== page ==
1. Please protect our endangered species. They do not deserve to be shot, trapped, or poisened all cruel needless tortuous deaths. They are part of our heritage.

  2. We should do everything possible to protect our wildlife and environment from those willing to destroy it. Every peaceful means possible. Remember we are part of the “web of life”.

  3. Be sure to encourage people to plant the CORRECT Milkweed for their area; in our nurseries, everyone sells the Mexican Milkweed, Asclepias curassavica, but it is not a healthy choice for California gardens (I can’t remember the reason, but it’s on the Xerces Society website). We have 4 or 5 sp. native to Calif. In my garden they prefer the A. fasicularis, which is easier to grow than the others (A. speciosa, A. eriocarpa, A. cordifolia). Thank you for upgrading your info.
    Prairie Moon nursery has seeds of the midwestern Milkweeds, which also do well in Calif. but I have not seen them utilized by Monarchs. They are definitely much less abundant than 10 years ago.

  4. Karen Beasley Sea Turtle Rescue & Rehabilitation Center, Surf City, Topsail Island, North Carolina. We are on this and no one can stop our momentum. No matter how cruel, ideologically controlled or just plain not bright some persons are.

  5. take a look at why endangered species is so important—what has happened in the past 50 years and with no longer here- animals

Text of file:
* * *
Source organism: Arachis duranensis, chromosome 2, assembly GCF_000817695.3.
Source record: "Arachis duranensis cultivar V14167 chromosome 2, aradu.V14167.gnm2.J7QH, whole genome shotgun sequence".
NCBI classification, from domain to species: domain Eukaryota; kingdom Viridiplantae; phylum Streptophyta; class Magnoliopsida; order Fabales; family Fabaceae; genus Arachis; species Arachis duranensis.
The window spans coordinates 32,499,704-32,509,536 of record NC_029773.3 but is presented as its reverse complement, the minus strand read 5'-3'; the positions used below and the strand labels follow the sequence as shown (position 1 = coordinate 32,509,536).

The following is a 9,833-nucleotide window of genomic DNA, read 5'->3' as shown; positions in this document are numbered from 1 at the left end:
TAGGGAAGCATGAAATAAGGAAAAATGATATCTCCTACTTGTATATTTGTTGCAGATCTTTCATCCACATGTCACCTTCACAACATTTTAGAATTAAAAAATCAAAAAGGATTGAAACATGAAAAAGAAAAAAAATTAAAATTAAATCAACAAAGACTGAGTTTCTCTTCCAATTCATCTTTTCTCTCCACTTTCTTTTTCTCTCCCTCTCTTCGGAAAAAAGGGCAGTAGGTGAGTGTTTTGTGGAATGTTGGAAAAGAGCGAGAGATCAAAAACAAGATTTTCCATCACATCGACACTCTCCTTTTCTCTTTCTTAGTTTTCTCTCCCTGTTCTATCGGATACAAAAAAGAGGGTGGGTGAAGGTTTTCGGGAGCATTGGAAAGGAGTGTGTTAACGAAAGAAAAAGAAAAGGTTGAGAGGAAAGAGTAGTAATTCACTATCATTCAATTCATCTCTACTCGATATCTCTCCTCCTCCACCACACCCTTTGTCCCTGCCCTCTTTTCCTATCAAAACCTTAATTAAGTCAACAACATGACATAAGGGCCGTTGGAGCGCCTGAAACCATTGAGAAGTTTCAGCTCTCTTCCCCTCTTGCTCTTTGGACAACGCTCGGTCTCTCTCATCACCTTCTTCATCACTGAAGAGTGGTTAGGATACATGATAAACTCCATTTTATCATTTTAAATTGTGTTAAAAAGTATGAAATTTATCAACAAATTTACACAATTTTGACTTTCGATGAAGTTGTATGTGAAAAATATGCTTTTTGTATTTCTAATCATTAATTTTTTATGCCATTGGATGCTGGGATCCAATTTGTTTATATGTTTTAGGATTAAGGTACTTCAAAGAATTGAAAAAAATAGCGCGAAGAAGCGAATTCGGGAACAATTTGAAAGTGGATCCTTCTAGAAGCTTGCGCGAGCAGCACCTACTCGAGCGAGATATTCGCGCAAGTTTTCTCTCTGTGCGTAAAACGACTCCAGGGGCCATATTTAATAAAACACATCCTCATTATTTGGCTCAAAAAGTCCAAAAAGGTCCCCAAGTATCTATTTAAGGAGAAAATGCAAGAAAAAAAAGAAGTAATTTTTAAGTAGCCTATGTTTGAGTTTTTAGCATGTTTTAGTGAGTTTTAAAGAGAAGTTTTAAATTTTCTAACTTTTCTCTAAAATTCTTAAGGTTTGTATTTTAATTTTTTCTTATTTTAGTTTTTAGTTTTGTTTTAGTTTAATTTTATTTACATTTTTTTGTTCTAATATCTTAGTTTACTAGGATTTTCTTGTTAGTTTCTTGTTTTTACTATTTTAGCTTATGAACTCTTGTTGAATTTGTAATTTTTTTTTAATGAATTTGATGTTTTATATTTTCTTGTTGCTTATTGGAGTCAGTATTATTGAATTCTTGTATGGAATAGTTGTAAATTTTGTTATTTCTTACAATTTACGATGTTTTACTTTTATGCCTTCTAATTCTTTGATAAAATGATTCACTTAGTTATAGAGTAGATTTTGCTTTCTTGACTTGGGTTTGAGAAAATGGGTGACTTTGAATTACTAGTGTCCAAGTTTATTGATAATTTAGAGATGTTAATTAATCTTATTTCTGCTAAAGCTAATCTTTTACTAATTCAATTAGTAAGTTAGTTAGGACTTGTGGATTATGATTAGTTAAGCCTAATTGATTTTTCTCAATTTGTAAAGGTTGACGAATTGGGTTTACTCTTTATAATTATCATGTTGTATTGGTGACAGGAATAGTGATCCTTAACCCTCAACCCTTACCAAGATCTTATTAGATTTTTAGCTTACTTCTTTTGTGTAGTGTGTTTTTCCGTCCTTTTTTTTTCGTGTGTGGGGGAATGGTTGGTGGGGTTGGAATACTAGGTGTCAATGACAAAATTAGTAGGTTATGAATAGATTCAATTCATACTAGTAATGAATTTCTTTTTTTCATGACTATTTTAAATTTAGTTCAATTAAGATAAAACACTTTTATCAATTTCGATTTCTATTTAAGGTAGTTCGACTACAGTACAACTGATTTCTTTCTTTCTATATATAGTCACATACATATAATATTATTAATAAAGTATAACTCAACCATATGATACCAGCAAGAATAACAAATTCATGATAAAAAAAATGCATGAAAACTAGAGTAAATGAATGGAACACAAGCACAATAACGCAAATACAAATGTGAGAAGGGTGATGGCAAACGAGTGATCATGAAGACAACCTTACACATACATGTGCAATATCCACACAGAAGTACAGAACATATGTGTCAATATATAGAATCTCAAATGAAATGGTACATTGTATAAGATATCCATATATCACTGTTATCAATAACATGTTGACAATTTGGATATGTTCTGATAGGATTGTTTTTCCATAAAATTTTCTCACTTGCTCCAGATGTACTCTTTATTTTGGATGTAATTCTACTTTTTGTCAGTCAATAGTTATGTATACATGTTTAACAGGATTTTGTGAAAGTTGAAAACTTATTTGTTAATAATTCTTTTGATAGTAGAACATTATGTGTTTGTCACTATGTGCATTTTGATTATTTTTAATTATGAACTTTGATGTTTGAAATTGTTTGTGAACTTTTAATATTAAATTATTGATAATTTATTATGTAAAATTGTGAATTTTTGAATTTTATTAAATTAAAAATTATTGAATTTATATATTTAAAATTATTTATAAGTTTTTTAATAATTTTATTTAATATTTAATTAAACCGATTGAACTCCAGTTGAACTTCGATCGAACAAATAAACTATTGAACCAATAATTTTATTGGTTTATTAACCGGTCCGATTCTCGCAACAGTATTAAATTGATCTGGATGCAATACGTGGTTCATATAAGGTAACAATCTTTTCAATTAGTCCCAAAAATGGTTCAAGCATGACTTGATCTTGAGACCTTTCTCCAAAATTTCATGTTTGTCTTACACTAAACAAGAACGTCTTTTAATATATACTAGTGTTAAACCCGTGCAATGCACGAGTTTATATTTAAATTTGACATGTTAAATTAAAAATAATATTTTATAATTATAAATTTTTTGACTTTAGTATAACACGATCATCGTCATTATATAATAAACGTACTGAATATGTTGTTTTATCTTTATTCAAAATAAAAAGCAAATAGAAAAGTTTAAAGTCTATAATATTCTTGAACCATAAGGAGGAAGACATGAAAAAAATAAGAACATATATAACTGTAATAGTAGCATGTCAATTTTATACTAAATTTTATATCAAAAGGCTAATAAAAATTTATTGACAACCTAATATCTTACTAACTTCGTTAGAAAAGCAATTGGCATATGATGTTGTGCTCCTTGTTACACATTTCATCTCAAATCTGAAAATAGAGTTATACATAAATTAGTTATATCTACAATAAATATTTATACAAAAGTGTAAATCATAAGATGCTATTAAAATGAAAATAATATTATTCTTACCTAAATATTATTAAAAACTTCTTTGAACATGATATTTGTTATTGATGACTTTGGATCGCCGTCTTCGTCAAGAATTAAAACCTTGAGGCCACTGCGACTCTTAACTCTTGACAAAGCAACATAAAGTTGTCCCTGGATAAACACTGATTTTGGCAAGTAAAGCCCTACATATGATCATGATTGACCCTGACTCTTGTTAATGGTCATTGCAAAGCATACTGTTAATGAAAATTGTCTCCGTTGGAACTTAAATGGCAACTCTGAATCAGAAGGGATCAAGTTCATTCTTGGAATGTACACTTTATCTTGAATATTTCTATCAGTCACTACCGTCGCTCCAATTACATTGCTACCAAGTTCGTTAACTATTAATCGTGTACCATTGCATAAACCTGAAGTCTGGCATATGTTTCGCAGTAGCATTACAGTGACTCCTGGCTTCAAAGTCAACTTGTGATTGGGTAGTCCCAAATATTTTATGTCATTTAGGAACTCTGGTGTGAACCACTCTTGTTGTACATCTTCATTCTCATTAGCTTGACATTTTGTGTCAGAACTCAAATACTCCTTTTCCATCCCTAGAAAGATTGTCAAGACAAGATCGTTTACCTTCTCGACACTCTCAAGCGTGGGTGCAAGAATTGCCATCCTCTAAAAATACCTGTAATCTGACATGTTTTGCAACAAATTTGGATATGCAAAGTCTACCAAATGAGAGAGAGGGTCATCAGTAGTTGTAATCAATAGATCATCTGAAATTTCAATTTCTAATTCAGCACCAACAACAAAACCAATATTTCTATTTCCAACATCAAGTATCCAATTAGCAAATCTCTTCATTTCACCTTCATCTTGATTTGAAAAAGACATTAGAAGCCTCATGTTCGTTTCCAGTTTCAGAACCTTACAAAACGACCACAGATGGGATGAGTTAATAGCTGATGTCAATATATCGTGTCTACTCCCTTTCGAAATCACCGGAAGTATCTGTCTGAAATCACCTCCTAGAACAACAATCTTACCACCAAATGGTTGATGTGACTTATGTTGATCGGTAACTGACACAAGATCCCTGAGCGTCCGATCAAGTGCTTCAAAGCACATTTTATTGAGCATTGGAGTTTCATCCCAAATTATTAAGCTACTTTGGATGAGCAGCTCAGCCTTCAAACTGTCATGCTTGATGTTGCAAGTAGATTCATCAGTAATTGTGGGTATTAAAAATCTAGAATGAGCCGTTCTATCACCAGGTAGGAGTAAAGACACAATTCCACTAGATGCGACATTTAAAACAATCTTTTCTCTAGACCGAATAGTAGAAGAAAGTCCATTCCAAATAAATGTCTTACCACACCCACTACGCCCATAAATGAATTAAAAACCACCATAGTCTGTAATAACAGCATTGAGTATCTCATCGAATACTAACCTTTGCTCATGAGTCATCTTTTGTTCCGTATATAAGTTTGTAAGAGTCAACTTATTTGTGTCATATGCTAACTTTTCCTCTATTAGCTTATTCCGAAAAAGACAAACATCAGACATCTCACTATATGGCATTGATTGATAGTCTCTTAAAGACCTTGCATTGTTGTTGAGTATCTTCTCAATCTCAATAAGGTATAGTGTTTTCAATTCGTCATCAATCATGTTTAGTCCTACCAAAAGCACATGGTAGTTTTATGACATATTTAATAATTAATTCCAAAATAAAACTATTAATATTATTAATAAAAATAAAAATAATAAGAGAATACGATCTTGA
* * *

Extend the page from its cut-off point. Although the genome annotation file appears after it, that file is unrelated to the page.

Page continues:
6. Please protect our endangered species. They do not deserve to be shot, trapped, or poisoned –
    all cruel needless tortuous deaths. They are part of our heritage.

  7. We need to protect our endangered species. It will be harder now, in light of the climate change deniers who occupy the White House and his cabinet, but we must do everything we can to protect animals.

  8. Let’s ALL work together to protect ALL endangered species so our children and grandchildren are able to know and enjoy them ALL!!!!

  9. Man is mostly the reason we have endangered species and man should be the one to fix the problem. There is so much we could do as individuals:
    * Don’t own multiple homes and keep the home you live in small.
    * Have fewer human babies so animal babies can have a future, too.
    * Don’t litter, and if you see litter, be the bigger person and pick it up.
    * Eat as little meat as possible and when you do eat it, make sure it wasn’t factory farmed and was humanely raised.
    * Buy less and when you do buy, buy sustainably.
    * Bring your own bag to the grocery store. Say no to plastic bags.
    * Say no to plastic water bottles. BYOB!
    * Plant plants that help endangered insects.
    * Don’t pave everything over.
    Oh, I could go on and on. But for now, thank you for letting me vent.

  10. Donate to wildlife rehabilitation centres in North America and countries around the world.
    Educate yourself, your family, friends and colleagues about the devastating decrease in wild animal populations due to deforestation, polluted rivers and streams, polluted beaches and oceans, fracking, oil extraction and pipeline explosions and leaks, coal and mineral mining disasters and contributions to global warming.